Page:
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Thursday, May 26, 2022

Life at the University of Bradford as an international postgraduate student

For this international student, life in Bradford was not as expected with campus closed and shops shut for the first part of his degree.

The global coronavirus pandemic has affected every level of education in the UK, from children in nurseries to postgraduate students. Throughout most of 2020 and into 2021, school and university buildings were shut down and teaching shifted online via platforms such as Zoom and Microsoft Teams.

Online learning has been met with various opinions. For some, it has meant that higher education has become more accessible, at least for the time being, with the ability to learn from their own home instead of dealing with daily accessibility issues such as commuting. However, statistics from the Student Academic Experience Survey (SAES) from the Higher Education Policy Institute and Advance HE shows that only 12% of university students prefer an online-only approach and 31% prefer a “blended” approach of both in-person and online learning.

Research from the Office of National Statistics (ONS) found that only 44% of undergraduate students were satisfied with their academic experience since learning digitally in the pandemic. Out of the students who are not enjoying their experience at university, the main reasons were because of limited opportunities for social or recreational activity, limited opportunities to meet other students, and limited access to sports and fitness facilities.

Mr Jolil left Bangladesh to study for a postgraduate degree in logistics, data analysis, and supply chain management.

For international students such as Md Abdul Jolil, studying in England under strict Covid-19 guidelines has been something that he could never have imagined, with lessons taught online and no freshers events or union activities to look forward to.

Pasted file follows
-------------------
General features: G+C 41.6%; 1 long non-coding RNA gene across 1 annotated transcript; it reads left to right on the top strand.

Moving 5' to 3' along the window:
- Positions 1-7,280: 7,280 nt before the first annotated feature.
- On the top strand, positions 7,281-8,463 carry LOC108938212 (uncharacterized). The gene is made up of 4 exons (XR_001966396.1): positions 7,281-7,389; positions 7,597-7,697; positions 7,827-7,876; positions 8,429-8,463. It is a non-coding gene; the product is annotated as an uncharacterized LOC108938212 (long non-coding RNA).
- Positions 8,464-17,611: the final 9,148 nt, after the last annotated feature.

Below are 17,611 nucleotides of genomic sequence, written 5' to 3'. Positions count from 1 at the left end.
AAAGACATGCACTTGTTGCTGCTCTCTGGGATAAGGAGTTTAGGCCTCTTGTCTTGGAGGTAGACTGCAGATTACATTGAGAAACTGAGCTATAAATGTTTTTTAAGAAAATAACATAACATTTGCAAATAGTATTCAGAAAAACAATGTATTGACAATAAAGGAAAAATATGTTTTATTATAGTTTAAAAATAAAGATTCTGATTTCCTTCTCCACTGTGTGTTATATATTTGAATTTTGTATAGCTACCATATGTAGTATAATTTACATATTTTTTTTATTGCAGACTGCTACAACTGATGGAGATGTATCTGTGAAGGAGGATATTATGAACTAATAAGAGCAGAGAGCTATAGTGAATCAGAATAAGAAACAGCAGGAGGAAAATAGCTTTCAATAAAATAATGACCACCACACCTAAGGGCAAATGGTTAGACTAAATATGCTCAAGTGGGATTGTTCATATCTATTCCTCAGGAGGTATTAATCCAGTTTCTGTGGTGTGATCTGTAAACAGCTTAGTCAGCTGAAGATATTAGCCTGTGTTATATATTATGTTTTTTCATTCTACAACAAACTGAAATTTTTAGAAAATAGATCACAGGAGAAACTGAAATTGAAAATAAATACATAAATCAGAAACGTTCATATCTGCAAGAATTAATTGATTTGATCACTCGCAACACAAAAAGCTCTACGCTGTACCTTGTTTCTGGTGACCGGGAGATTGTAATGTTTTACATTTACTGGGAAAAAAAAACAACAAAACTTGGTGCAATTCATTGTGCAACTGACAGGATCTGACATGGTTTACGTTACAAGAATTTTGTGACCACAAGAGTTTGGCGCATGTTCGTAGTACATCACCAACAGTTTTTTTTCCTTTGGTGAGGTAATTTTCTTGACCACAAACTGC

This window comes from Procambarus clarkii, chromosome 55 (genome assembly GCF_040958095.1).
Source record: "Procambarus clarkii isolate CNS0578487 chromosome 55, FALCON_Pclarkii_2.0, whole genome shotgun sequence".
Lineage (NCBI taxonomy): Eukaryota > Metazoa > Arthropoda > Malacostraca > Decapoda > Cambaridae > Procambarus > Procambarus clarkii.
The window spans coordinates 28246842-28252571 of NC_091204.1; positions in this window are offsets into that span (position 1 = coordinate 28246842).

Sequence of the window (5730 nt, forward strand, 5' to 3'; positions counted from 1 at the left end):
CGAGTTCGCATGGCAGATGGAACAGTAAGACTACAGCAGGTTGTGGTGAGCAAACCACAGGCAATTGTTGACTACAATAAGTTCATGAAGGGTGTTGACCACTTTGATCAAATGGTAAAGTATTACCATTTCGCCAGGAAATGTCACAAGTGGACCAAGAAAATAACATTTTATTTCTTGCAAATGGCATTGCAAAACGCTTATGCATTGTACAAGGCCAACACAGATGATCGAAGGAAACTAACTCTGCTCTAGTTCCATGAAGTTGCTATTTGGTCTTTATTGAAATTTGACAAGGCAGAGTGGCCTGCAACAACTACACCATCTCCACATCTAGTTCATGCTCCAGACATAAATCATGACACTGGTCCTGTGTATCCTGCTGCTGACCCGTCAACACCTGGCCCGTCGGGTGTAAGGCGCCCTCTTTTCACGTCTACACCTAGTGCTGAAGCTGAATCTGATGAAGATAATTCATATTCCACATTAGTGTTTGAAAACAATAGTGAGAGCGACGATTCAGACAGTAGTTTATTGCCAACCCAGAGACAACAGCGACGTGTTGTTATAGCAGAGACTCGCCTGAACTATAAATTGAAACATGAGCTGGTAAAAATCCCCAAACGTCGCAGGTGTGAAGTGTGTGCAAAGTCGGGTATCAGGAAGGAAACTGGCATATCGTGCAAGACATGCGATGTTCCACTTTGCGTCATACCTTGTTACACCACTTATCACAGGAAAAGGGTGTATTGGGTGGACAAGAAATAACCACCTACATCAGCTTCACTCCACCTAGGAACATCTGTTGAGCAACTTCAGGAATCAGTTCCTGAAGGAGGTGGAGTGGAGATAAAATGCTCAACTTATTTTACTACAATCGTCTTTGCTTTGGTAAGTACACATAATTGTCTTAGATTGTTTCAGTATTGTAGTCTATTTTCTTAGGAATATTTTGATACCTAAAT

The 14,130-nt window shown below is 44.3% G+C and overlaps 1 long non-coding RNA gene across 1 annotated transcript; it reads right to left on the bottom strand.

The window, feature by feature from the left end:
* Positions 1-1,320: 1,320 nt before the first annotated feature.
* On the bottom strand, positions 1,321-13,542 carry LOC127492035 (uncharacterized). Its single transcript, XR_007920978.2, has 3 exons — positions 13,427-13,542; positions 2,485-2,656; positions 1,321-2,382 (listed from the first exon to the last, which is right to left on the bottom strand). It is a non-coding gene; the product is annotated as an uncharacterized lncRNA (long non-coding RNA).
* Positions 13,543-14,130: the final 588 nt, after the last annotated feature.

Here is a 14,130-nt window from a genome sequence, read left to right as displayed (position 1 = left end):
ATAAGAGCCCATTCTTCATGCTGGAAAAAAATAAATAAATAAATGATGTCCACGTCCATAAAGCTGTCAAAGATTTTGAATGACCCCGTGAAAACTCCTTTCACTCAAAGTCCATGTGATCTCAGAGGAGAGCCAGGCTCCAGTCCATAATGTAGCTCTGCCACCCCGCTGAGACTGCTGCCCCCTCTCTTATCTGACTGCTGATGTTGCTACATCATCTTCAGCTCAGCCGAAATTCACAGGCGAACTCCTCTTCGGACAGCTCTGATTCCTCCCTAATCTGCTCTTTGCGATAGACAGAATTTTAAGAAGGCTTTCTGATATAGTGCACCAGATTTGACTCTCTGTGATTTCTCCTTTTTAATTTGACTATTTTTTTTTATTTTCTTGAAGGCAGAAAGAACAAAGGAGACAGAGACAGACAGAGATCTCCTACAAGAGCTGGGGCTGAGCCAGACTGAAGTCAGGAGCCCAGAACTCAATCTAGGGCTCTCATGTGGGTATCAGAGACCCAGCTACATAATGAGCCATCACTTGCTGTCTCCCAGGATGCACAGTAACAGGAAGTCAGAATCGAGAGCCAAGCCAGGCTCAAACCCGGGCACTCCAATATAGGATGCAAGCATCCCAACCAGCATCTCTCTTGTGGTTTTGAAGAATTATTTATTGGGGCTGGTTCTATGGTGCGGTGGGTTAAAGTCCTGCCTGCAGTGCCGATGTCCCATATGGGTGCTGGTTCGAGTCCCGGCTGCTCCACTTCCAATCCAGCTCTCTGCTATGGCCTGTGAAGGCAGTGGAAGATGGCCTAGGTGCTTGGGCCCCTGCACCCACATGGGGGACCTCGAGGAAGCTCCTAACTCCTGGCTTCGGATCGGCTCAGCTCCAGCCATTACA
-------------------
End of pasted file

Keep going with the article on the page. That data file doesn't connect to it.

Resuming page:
The University of Bradford will reintroduce face-to-face teaching offering the “full campus experience” from September with indoor and outdoor sports returning, study areas opening, full use of the library and an expanded range of activities going on. Instead of arriving to this, Mr Jolil was met with strict Covid-19 testing and isolation guidelines, restrictions on meeting other people, as well as non-essential shops and leisure activities being shut for the first term of his master’s degree.

Mr Jolil left Bangladesh to study at the University of Bradford in February 2021 to pursue a postgraduate degree in logistics, data analytics, and supply chain management. He said: “It has been around seven months since I arrived in the UK to pursue my degree at the University of Bradford.

“When I first arrived, it was the middle of February, the time was very different from what it was now. Covid-19 restrictions were everywhere, the university campus was shut down, you weren’t allowed to meet in people’s houses, only certain shops were open, it was very weird.

“My studies began on 25 January and were entirely online. The chance of on-campus classes was advertised to me previously which is what led me to race to England from Bangladesh as soon as it was possible.”

Mr Jolil arrived at the UK in the thick of the second lockdown, with all non-essential businesses shut. Image by chriscopley.

It was hard for Mr Jolil to leave his home country in name of education, but it was a journey he had to make. “It was hard to leave Bangladesh as my whole family are there”, he said. “It was a tough decision to bid farewell to family and friends.

“However, in order to go forward in life, as I believe education is like a stairway that leads to progressive growth in everything, especially mental improvement, I had to do it.”

Mr Jolil, who was already used to online learning, said that he didn’t mind completing his course at home but wanted to experience the typical university lifestyle, of meeting up with friends, going to different events, and meeting his lecturers in person. “I wasn’t opposed to online learning, as I have completed courses online before.

“However, I had the mindset that coming to Bradford to complete my masters meant I would be able to explore the campus, meet people, and get an overall flavour and be part of university life.”